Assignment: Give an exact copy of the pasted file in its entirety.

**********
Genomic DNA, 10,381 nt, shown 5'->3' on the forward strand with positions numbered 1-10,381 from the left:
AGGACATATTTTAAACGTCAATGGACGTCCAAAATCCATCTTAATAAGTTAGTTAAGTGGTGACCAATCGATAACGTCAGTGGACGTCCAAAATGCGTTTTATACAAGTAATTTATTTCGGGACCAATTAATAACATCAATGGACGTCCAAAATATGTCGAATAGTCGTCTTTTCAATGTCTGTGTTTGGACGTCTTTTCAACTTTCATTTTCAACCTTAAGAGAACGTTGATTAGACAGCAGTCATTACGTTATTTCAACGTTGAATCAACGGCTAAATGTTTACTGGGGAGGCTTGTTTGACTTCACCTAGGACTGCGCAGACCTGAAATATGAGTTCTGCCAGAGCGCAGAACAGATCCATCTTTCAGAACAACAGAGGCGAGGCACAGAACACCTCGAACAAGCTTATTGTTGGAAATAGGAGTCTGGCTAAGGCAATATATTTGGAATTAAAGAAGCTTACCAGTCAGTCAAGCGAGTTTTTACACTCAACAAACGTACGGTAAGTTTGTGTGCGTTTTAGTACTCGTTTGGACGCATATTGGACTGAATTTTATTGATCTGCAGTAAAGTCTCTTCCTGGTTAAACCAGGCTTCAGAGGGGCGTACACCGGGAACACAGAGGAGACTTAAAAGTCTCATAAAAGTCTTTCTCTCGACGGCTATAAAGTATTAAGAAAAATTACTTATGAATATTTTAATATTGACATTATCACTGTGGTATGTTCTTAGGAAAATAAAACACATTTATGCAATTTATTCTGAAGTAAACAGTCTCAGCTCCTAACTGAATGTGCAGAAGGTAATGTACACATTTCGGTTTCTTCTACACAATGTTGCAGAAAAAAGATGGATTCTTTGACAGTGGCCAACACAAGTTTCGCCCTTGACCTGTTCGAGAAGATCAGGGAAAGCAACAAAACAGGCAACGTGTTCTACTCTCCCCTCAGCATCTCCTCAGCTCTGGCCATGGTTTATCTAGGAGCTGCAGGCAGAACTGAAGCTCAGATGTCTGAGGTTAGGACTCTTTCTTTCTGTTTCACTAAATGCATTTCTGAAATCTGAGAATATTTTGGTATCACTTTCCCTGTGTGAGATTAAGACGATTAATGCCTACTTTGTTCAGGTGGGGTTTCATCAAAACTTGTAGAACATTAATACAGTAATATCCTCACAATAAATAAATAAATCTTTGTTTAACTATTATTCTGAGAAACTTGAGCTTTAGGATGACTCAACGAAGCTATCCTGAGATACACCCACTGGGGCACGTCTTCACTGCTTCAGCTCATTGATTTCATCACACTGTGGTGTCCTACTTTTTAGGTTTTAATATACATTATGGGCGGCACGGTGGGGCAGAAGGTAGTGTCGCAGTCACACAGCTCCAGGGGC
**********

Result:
Genomic DNA, 10,381 nt, shown 5'->3' on the forward strand with positions numbered 1-10,381 from the left:
AGGACATATTTTAAACGTCAATGGACGTCCAAAATCCATCTTAATAAGTTAGTTAAGTGGTGACCAATCGATAACGTCAGTGGACGTCCAAAATGCGTTTTATACAAGTAATTTATTTCGGGACCAATTAATAACATCAATGGACGTCCAAAATATGTCGAATAGTCGTCTTTTCAATGTCTGTGTTTGGACGTCTTTTCAACTTTCATTTTCAACCTTAAGAGAACGTTGATTAGACAGCAGTCATTACGTTATTTCAACGTTGAATCAACGGCTAAATGTTTACTGGGGAGGCTTGTTTGACTTCACCTAGGACTGCGCAGACCTGAAATATGAGTTCTGCCAGAGCGCAGAACAGATCCATCTTTCAGAACAACAGAGGCGAGGCACAGAACACCTCGAACAAGCTTATTGTTGGAAATAGGAGTCTGGCTAAGGCAATATATTTGGAATTAAAGAAGCTTACCAGTCAGTCAAGCGAGTTTTTACACTCAACAAACGTACGGTAAGTTTGTGTGCGTTTTAGTACTCGTTTGGACGCATATTGGACTGAATTTTATTGATCTGCAGTAAAGTCTCTTCCTGGTTAAACCAGGCTTCAGAGGGGCGTACACCGGGAACACAGAGGAGACTTAAAAGTCTCATAAAAGTCTTTCTCTCGACGGCTATAAAGTATTAAGAAAAATTACTTATGAATATTTTAATATTGACATTATCACTGTGGTATGTTCTTAGGAAAATAAAACACATTTATGCAATTTATTCTGAAGTAAACAGTCTCAGCTCCTAACTGAATGTGCAGAAGGTAATGTACACATTTCGGTTTCTTCTACACAATGTTGCAGAAAAAAGATGGATTCTTTGACAGTGGCCAACACAAGTTTCGCCCTTGACCTGTTCGAGAAGATCAGGGAAAGCAACAAAACAGGCAACGTGTTCTACTCTCCCCTCAGCATCTCCTCAGCTCTGGCCATGGTTTATCTAGGAGCTGCAGGCAGAACTGAAGCTCAGATGTCTGAGGTTAGGACTCTTTCTTTCTGTTTCACTAAATGCATTTCTGAAATCTGAGAATATTTTGGTATCACTTTCCCTGTGTGAGATTAAGACGATTAATGCCTACTTTGTTCAGGTGGGGTTTCATCAAAACTTGTAGAACATTAATACAGTAATATCCTCACAATAAATAAATAAATCTTTGTTTAACTATTATTCTGAGAAACTTGAGCTTTAGGATGACTCAACGAAGCTATCCTGAGATACACCCACTGGGGCACGTCTTCACTGCTTCAGCTCATTGATTTCATCACACTGTGGTGTCCTACTTTTTAGGTTTTAATATACATTATGGGCGGCACGGTGGGGCAGAAGGTAGTGTCGCAGTCACACAGCTCCAGGGGC